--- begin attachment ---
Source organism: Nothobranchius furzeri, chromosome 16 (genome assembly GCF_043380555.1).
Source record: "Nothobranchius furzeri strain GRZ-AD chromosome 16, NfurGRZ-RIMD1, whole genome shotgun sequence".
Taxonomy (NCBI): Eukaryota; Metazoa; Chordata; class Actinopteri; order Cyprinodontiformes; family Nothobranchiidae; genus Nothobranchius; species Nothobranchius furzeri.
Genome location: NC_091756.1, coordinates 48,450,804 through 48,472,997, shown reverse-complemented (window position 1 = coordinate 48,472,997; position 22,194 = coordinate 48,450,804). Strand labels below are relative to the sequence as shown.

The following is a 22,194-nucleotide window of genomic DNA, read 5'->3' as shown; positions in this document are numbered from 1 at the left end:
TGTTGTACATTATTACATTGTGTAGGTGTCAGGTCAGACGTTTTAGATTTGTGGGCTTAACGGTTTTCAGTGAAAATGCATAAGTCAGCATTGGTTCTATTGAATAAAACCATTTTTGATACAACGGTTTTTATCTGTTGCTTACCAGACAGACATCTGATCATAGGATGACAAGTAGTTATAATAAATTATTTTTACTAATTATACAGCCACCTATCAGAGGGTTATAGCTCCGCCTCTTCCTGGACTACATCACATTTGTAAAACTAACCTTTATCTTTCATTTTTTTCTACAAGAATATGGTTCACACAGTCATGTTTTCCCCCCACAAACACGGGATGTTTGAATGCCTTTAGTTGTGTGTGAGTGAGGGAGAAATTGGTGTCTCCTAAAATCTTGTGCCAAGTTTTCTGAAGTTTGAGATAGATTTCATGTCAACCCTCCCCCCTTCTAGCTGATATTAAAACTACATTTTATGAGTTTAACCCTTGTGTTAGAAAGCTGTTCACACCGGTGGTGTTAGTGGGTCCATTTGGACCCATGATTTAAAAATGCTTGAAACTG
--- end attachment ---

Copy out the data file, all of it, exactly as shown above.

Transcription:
Source organism: Nothobranchius furzeri, chromosome 16 (genome assembly GCF_043380555.1).
Source record: "Nothobranchius furzeri strain GRZ-AD chromosome 16, NfurGRZ-RIMD1, whole genome shotgun sequence".
Taxonomy (NCBI): Eukaryota; Metazoa; Chordata; class Actinopteri; order Cyprinodontiformes; family Nothobranchiidae; genus Nothobranchius; species Nothobranchius furzeri.
Genome location: NC_091756.1, coordinates 48,450,804 through 48,472,997, shown reverse-complemented (window position 1 = coordinate 48,472,997; position 22,194 = coordinate 48,450,804). Strand labels below are relative to the sequence as shown.

The following is a 22,194-nucleotide window of genomic DNA, read 5'->3' as shown; positions in this document are numbered from 1 at the left end:
TGTTGTACATTATTACATTGTGTAGGTGTCAGGTCAGACGTTTTAGATTTGTGGGCTTAACGGTTTTCAGTGAAAATGCATAAGTCAGCATTGGTTCTATTGAATAAAACCATTTTTGATACAACGGTTTTTATCTGTTGCTTACCAGACAGACATCTGATCATAGGATGACAAGTAGTTATAATAAATTATTTTTACTAATTATACAGCCACCTATCAGAGGGTTATAGCTCCGCCTCTTCCTGGACTACATCACATTTGTAAAACTAACCTTTATCTTTCATTTTTTTCTACAAGAATATGGTTCACACAGTCATGTTTTCCCCCCACAAACACGGGATGTTTGAATGCCTTTAGTTGTGTGTGAGTGAGGGAGAAATTGGTGTCTCCTAAAATCTTGTGCCAAGTTTTCTGAAGTTTGAGATAGATTTCATGTCAACCCTCCCCCCTTCTAGCTGATATTAAAACTACATTTTATGAGTTTAACCCTTGTGTTAGAAAGCTGTTCACACCGGTGGTGTTAGTGGGTCCATTTGGACCCATGATTTAAAAATGCTTGAAACTG